"Unconventional Monetary Policies in the Euro Area, Japan, and the United Kingdom," Giovanni Dell'Ariccia, Pau Rabanal and Damiano Sandri
The global financial crisis hit hard in the euro area, the United Kingdom, and Japan. Real GDP from peak to trough contracted by about 6 percent in the euro area and the United Kingdom and by 9 percent in Japan. In all three cases, central banks cut interest rates aggressively and then, as policy rates approached zero, deployed a variety of untested and unconventional monetary policies. In doing so, they hoped to restore the functioning of financial markets, and also to provide further monetary policy accommodation once the policy rate reached the zero lower bound. In all three jurisdictions, the strategy entailed generous liquidity support for banks and other financial intermediaries and large-scale purchases of public (and in some cases private) assets. As a result, central banks' balance sheets expanded to unprecedented levels. This paper examines the experience with unconventional monetary policies in the euro zone, the United Kingdom, and Japan. The paper starts with a discussion of how quantitative easing, forward guidance, and negative interest rate policies work in theory, and some of their potential side effects. It then reviews the implementation of unconventional monetary policy by the European Central Bank, the Bank of England, and the Bank of Japan, including a narrative of how central banks responded to the crisis and the evidence on the effects of unconventional monetary policy actions.
Full-Text Access | Supplementary Materials

Symposium on Development and State Capacity

"Ending Global Poverty: Why Money Isn't Enough," Lucy Page and Rohini Pande
Between 1981 and 2013, the share of the global population living in extreme poverty fell by 34 percentage points. This paper argues that such rapid reductions will become increasingly hard to achieve for two reasons. First, the majority of the poor now live in middle-income countries where the benefits of growth have often been distributed selectively and unequally. Second, a reservoir of extreme poverty remains in low-income countries where growth is erratic and aid often fails to reach the poor. If the international community is to most effectively leverage available resources to end extreme poverty, it must ensure that its investments in institutions and physical infrastructure actually provide the poor the capabilities they need to craft an effective pathway out of poverty. We term the human and social systems that are required to form this pathway "invisible infrastructure" and argue that an effective domestic state is central to building this. By corollary, ending extreme poverty will require both expanding state capacity and giving the poor power to demand reforms they need by solving agency problems between citizens, politicians, and bureaucrats.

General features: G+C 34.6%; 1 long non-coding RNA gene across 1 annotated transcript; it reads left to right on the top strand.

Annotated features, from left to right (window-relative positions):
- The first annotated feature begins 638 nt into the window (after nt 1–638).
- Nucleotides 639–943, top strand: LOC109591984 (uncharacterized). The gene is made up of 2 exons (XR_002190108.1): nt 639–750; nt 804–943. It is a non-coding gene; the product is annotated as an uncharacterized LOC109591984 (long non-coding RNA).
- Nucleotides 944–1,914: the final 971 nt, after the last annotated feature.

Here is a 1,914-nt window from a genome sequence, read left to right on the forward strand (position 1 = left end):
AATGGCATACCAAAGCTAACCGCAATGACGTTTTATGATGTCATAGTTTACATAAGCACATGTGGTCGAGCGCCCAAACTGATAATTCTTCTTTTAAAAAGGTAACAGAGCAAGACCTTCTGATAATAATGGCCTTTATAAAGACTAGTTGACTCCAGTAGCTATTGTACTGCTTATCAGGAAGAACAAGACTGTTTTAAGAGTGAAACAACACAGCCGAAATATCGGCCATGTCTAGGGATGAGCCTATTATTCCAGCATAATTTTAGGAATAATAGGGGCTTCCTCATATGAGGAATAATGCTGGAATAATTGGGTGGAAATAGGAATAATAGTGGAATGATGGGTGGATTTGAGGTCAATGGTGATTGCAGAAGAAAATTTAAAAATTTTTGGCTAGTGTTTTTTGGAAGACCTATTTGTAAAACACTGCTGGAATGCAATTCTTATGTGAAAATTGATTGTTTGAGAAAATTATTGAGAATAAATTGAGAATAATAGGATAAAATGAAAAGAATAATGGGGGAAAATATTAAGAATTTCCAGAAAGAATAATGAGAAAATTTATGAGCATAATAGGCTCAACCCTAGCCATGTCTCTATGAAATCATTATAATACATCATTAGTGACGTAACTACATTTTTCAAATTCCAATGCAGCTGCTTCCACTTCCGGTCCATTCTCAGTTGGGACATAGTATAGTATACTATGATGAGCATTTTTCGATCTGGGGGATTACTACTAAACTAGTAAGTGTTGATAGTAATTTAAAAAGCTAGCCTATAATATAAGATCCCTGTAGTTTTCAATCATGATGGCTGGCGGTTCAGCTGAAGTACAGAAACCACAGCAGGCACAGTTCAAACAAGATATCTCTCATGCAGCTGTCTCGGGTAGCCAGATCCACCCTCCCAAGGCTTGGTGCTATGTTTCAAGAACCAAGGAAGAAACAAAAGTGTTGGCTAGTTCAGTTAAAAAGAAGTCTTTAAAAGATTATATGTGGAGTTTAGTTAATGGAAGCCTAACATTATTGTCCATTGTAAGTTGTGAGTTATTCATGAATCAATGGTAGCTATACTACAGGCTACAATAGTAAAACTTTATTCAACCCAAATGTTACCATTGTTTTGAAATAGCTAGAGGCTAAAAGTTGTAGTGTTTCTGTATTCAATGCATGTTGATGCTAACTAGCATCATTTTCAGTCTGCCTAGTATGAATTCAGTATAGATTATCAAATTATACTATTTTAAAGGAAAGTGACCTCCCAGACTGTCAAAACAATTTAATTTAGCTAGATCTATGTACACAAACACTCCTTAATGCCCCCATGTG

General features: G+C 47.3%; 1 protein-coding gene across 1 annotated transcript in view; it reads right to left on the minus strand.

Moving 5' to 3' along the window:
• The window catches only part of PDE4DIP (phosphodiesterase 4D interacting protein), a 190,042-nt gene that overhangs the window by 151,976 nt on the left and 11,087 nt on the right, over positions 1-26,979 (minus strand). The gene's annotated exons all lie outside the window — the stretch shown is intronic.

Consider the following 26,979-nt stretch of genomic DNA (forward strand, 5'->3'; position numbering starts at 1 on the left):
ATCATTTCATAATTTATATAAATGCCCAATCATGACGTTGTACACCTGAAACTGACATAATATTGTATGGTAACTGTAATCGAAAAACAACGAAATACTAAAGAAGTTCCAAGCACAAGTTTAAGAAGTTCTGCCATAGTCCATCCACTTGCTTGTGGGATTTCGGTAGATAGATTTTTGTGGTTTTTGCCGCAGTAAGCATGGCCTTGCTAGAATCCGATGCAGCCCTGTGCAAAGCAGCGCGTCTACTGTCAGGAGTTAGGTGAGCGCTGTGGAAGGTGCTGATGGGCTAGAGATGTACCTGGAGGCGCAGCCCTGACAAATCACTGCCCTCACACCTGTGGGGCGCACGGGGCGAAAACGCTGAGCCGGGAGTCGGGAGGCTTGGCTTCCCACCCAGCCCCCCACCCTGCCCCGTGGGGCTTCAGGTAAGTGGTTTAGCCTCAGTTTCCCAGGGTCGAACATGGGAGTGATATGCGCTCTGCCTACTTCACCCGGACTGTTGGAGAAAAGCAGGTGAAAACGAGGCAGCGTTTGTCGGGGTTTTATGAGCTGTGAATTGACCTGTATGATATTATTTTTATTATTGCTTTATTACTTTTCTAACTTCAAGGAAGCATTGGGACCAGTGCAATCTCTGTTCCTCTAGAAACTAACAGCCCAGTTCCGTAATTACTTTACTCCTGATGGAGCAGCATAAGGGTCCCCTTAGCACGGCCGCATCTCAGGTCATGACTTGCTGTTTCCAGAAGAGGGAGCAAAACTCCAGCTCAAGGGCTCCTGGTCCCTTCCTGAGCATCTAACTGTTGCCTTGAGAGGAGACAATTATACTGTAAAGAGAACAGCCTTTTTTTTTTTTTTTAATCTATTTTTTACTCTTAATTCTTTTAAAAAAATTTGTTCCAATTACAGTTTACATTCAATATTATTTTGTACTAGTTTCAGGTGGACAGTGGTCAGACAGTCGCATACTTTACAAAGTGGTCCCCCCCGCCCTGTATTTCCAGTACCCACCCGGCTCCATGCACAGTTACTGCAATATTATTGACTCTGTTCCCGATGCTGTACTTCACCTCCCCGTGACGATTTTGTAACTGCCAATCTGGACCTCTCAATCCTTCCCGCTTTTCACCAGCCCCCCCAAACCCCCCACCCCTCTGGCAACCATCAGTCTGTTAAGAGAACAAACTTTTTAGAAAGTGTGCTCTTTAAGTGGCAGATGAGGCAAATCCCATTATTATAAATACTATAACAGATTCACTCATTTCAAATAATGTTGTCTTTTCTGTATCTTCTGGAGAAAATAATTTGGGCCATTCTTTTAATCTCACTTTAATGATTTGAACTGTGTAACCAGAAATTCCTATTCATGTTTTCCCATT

Full-Text Access | Supplementary Materials

"Universal Basic Incomes versus Targeted Transfers: Anti-Poverty Programs in Developing Countries," by Rema Hanna and Benjamin A. Olken